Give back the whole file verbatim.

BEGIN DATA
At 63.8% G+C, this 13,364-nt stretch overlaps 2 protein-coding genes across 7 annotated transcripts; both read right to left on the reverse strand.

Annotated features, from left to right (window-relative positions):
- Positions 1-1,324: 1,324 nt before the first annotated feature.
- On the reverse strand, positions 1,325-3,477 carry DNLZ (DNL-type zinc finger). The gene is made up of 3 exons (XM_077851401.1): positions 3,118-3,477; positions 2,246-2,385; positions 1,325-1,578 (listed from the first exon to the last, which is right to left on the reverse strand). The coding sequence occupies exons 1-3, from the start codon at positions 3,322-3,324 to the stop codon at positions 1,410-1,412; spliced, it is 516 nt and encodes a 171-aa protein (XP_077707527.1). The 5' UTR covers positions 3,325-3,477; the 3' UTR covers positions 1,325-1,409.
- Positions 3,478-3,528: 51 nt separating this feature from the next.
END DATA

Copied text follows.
At 63.8% G+C, this 13,364-nt stretch overlaps 2 protein-coding genes across 7 annotated transcripts; both read right to left on the reverse strand.

Annotated features, from left to right (window-relative positions):
- Positions 1-1,324: 1,324 nt before the first annotated feature.
- On the reverse strand, positions 1,325-3,477 carry DNLZ (DNL-type zinc finger). The gene is made up of 3 exons (XM_077851401.1): positions 3,118-3,477; positions 2,246-2,385; positions 1,325-1,578 (listed from the first exon to the last, which is right to left on the reverse strand). The coding sequence occupies exons 1-3, from the start codon at positions 3,322-3,324 to the stop codon at positions 1,410-1,412; spliced, it is 516 nt and encodes a 171-aa protein (XP_077707527.1). The 5' UTR covers positions 3,325-3,477; the 3' UTR covers positions 1,325-1,409.
- Positions 3,478-3,528: 51 nt separating this feature from the next.